Australian politics, society & culture


Police officer Gwen Brown watches over the community in Ali Currung, Northern Territory, 2007. © Chris Crerar / Newspix / News Limited
Life after the Intervention
By Paul Toohey
Raising the flag at Cronulla beach, 2005. © Cameron Spence / Getty Images
Cronulla Five Years On
By Malcolm Knox
Protestors march in Hong Kong in support of Liu Xiaobo, January 2010. © Tyrone Siu / Reuters
Liu Xiaobo
By Linda Jaivin
The Bowraville Murders
By Malcolm Knox
At Thomas Duroux’s house in Bowraville there are children, too. On the thin strip of his front yard, toys lie warping in the sun. Children scatter when they see me coming. Further down the footpath, children push other children in strollers. Thomas isn’t up to laughing; he hasn’t been for a while. * There is a child
By Margaret Simons
By Victoria Laurie
His father, Anthony, has since graduated to one of Perth’s higher security prisons, which is also where Malcolm’s 21-year-old brother, Tyson, is serving his sentence. Malcolm’s 14-year-old cousin, Jayden, is in and out of juvenile detention, and his 23-year-old stepsister, Charlene, is in Western Australia’s only high
The Wild Frontier
By Mandy Sayer
What Happened in the Gulf Country
By Tony Roberts
The King & I
By Harry Nicolaides
Compound One. For weeks I lay on my back, delirious with influenza. When I was able to stand, I shuffled around like a zombie, pushed here and there by the heaving population of sweaty, half-naked inmates, most of them Thai, Burmese or Cambodian. One night I was so overcome with anxiety that I started to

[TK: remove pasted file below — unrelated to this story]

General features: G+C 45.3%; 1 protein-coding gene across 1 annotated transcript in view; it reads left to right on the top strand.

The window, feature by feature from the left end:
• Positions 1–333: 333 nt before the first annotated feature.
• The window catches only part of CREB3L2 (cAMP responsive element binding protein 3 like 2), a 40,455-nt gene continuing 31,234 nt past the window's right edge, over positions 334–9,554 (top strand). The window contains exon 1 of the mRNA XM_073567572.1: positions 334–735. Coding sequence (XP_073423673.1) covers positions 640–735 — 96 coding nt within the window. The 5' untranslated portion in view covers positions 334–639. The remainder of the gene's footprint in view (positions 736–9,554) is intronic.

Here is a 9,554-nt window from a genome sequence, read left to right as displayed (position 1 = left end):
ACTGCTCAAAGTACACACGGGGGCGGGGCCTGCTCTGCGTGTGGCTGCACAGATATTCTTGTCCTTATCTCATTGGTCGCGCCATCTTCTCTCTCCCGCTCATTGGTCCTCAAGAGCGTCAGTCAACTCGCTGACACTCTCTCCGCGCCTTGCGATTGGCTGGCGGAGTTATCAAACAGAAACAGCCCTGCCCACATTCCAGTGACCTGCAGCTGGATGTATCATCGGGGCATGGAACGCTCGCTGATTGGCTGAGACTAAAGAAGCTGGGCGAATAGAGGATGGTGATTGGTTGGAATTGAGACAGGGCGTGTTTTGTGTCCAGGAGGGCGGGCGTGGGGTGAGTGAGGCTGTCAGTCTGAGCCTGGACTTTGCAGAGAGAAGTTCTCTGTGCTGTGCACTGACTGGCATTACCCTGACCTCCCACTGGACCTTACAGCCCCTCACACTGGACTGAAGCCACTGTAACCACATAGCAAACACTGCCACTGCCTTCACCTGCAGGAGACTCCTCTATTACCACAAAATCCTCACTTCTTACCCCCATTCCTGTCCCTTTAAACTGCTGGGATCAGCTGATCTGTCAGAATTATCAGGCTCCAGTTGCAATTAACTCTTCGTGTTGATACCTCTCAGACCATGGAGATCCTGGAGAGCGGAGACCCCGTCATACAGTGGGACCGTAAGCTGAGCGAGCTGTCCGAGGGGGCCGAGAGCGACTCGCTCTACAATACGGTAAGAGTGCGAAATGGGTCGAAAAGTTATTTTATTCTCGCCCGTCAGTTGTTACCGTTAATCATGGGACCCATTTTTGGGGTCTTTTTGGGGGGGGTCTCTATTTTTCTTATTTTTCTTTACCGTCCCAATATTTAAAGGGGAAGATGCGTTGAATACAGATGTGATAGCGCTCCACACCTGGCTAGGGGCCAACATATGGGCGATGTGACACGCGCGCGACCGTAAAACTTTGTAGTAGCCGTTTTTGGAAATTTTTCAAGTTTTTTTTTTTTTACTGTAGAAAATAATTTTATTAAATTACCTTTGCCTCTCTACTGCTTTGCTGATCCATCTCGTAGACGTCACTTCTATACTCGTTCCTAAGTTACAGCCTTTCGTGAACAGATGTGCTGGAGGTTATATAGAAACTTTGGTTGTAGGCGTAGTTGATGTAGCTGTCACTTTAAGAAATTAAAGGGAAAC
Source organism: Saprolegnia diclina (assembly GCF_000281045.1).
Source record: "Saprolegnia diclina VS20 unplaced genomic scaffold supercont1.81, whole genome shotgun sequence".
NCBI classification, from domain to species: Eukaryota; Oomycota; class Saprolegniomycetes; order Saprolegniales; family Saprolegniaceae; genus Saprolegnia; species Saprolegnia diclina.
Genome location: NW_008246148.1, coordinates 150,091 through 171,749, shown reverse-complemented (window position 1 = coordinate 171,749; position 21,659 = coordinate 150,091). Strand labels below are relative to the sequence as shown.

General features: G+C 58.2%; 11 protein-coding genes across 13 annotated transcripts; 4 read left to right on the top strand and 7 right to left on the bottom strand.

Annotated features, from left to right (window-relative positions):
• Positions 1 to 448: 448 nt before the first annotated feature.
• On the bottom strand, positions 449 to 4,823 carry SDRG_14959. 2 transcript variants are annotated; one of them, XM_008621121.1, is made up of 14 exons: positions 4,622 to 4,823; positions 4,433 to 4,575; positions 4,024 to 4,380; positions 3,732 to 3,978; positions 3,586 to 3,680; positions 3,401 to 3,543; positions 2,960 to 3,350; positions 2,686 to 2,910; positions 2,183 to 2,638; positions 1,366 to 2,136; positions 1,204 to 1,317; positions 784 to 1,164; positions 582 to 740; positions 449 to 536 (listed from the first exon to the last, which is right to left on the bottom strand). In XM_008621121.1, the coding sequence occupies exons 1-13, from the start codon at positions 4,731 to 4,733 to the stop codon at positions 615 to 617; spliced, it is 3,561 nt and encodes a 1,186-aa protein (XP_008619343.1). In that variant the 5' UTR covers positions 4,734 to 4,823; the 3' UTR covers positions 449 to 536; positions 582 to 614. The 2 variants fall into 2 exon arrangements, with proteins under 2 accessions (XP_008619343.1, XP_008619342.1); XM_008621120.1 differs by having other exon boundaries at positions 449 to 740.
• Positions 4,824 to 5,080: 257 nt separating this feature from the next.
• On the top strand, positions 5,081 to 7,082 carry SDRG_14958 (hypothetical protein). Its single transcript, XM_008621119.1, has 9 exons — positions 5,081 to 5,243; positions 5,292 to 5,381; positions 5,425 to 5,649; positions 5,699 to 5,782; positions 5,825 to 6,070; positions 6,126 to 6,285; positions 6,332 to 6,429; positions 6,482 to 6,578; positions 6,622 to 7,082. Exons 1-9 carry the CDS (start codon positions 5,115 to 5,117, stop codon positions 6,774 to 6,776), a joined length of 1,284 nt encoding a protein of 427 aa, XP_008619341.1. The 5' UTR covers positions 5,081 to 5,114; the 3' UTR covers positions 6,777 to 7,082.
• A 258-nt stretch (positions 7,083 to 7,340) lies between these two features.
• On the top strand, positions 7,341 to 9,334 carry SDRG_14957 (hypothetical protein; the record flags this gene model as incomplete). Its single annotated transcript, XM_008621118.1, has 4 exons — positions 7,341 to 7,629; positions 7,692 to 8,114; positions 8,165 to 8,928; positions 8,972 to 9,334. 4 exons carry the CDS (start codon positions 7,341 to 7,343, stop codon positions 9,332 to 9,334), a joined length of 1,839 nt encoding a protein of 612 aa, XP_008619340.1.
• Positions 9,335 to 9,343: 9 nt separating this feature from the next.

By Galarrwuy Yunupingu
My land is that of the Gumatj clan nation, which is carefully defined, with boundaries and borders set out in the maps of our minds and, today, on djurra, or paper. We have our own laws, repeated in ceremonial song cycles and known to all members of our clan nation. Sung into our ears as babies, disciplined into our
Life Under Fiji’s Interim Government
By Craig Sherborne
Even the funeral parlours here are caged, as if there's profitable trade in pawning corpses. In shop windows, houses are advertised for lease as having a "good compound, fully fenced all over and with full security system." And security guards. Fiji has more security guards than you can poke a nightstick at. In
The Penalty Is Death
By Luke Davies
Anzac Day match, April 2010. © Gavin Anderson/Flickr
A moral equivalent to Anzac Day
By Don Watson
The Road to the Apology
By Robert Manne
Two pieces of evidence I stumbled upon shortly after reading the report had a particularly powerful effect on me. One was a passage from Margaret Tucker's autobiography, If Everyone Cared. As I know now but did not yet understand, Margaret Tucker had been one of the many New South Wales Aboriginal children and
David Hicks's cell in Guantanamo, and the book-free "library". Department of Defense.
The Punishment of David Hicks
By Alfred W McCoy